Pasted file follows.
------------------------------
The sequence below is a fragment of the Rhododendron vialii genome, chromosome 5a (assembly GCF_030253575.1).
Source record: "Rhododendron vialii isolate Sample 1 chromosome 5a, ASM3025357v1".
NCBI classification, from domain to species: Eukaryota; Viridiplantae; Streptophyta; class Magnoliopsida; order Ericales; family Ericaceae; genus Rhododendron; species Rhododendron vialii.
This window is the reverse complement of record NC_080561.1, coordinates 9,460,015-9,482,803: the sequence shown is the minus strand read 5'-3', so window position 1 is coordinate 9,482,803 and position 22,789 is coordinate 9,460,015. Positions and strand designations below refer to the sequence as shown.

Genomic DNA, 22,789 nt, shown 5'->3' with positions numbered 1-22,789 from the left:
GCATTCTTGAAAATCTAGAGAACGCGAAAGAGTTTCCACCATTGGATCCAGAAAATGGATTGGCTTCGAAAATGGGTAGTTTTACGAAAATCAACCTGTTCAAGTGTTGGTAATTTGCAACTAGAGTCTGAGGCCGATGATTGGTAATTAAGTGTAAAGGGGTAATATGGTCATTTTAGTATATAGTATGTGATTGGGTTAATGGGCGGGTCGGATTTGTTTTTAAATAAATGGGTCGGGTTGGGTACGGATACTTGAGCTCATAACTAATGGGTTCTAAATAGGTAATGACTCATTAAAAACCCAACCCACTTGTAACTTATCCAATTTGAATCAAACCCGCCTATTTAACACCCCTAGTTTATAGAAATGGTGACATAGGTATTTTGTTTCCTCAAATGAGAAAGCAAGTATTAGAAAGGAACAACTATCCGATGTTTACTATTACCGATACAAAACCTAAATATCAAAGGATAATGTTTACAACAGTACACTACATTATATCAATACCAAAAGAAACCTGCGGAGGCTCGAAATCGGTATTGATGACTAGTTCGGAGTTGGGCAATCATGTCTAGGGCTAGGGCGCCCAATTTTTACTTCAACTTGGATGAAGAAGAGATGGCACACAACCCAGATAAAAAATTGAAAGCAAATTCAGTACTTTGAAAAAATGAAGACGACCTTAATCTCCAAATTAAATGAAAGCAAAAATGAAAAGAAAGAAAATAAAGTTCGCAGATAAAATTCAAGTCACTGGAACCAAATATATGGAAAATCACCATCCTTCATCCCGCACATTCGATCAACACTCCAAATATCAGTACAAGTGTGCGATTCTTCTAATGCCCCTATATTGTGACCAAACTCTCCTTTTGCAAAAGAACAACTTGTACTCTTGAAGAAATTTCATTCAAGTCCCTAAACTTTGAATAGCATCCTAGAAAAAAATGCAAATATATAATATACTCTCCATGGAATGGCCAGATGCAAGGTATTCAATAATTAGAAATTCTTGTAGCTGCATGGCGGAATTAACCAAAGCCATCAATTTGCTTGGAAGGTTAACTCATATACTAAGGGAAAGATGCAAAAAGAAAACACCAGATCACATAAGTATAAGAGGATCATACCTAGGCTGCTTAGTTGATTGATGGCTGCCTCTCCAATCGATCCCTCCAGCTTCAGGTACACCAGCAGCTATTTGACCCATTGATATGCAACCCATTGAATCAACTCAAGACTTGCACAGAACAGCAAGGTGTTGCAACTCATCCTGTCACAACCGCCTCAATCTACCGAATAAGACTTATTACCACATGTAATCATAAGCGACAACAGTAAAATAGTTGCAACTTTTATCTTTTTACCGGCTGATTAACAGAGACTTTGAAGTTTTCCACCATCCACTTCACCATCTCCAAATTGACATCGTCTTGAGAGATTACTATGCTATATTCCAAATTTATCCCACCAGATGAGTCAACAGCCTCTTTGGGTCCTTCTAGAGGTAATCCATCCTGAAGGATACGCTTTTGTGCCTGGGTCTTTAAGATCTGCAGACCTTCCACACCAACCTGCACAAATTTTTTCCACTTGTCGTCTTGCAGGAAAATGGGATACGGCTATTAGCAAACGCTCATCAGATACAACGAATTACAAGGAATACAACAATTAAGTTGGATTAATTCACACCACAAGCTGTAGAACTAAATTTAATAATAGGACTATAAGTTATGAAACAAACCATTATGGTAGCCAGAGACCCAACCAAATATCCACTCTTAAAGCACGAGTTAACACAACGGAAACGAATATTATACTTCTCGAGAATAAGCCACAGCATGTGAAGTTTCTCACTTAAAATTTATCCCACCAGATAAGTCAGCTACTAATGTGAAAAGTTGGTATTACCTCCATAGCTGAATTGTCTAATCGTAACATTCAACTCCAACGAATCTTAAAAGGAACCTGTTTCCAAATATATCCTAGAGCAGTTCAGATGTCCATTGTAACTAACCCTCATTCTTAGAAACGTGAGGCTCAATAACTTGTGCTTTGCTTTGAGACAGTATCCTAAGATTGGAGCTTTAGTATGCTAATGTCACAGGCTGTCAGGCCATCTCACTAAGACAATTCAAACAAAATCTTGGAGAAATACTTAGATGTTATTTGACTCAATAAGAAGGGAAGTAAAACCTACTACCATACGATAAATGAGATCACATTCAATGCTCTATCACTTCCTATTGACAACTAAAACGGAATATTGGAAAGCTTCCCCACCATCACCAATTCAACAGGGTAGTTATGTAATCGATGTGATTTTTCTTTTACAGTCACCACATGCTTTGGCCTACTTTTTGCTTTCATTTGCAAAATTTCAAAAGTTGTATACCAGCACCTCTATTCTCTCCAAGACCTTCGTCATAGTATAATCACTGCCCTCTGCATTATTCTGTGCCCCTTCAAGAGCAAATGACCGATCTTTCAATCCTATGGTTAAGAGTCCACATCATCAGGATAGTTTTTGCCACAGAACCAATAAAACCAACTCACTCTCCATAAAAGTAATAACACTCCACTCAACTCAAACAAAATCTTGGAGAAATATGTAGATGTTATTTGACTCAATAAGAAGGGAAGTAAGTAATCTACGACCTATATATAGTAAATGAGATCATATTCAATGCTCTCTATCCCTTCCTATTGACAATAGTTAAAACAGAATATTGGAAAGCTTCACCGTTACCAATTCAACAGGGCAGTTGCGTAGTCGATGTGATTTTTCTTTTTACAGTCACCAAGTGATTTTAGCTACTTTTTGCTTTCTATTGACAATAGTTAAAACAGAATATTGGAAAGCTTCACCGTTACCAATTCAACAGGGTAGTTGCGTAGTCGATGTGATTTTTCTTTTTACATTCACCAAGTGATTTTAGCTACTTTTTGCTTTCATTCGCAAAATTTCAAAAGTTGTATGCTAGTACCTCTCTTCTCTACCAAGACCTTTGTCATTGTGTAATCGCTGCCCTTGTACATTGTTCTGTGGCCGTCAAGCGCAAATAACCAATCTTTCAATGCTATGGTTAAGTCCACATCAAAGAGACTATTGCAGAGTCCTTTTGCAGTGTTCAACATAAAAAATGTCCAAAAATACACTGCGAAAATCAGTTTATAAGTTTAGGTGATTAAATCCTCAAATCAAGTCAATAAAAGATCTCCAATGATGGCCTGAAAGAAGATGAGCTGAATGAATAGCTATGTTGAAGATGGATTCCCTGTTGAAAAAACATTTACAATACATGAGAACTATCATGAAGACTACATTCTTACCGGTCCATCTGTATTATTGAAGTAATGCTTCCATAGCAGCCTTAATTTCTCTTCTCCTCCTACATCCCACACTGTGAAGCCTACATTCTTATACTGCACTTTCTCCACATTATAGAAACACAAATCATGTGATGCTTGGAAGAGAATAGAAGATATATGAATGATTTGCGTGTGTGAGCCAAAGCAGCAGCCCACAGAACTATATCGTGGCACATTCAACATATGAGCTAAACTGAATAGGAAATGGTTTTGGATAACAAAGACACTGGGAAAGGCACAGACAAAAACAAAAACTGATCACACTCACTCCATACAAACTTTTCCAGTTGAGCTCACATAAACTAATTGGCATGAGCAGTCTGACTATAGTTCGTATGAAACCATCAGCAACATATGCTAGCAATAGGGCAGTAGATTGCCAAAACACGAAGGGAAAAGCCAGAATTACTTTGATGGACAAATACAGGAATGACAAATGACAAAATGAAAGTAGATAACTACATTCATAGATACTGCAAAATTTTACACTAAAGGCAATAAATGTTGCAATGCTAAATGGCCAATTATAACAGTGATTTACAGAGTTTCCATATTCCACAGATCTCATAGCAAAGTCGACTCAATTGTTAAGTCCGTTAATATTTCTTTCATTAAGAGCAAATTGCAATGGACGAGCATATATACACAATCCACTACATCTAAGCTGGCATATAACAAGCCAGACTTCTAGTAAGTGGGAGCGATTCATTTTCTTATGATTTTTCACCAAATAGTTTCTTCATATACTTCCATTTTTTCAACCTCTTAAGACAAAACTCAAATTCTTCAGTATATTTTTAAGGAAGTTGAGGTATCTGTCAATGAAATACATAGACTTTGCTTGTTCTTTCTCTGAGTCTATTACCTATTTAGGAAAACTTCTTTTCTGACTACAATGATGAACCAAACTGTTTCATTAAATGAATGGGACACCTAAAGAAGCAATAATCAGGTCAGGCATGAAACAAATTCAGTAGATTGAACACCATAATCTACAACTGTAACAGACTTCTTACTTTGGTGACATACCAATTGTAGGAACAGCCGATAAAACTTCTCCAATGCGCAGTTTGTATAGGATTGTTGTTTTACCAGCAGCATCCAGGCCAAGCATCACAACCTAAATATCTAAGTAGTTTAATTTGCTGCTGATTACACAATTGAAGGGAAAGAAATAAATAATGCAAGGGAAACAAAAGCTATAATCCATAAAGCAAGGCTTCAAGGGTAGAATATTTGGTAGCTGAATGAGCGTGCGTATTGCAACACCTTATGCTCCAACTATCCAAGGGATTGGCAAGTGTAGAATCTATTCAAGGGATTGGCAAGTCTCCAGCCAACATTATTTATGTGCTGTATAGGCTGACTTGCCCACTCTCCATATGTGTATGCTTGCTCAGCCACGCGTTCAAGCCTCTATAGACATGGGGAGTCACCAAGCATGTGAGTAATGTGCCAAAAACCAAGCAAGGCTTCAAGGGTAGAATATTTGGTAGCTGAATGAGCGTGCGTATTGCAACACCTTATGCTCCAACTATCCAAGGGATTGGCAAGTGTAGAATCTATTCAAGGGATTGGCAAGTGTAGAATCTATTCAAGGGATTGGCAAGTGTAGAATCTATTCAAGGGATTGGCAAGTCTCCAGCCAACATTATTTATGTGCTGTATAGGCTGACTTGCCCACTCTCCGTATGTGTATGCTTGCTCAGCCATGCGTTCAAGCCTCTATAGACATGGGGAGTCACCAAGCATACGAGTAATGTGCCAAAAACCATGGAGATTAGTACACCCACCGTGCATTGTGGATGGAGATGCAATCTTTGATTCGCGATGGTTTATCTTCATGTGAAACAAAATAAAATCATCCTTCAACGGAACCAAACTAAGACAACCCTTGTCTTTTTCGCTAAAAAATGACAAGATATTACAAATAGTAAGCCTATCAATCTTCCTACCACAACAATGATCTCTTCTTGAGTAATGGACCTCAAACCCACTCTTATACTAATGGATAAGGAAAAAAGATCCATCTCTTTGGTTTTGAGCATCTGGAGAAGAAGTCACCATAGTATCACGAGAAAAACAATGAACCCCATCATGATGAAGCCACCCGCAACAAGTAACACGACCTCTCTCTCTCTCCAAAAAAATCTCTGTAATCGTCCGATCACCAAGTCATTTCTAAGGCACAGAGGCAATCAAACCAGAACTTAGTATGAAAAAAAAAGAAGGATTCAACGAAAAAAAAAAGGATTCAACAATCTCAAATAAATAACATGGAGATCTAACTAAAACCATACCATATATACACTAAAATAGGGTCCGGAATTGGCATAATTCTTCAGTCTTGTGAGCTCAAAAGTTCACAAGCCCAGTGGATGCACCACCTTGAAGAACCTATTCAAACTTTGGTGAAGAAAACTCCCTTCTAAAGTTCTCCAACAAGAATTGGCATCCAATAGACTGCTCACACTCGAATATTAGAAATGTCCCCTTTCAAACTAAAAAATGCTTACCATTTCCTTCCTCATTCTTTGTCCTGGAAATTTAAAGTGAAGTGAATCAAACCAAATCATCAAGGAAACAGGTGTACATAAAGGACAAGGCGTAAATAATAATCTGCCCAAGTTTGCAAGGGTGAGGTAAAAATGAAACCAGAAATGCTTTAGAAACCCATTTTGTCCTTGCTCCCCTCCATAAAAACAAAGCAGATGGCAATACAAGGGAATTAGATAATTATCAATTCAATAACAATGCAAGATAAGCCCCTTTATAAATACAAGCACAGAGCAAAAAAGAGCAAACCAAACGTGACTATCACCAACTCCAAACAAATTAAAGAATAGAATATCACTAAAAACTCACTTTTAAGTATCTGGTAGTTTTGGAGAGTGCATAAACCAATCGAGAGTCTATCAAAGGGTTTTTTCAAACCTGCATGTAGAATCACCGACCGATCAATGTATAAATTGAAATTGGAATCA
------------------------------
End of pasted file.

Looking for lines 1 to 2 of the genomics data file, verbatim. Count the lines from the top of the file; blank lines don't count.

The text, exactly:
The sequence below is a fragment of the Rhododendron vialii genome, chromosome 5a (assembly GCF_030253575.1).
Source record: "Rhododendron vialii isolate Sample 1 chromosome 5a, ASM3025357v1".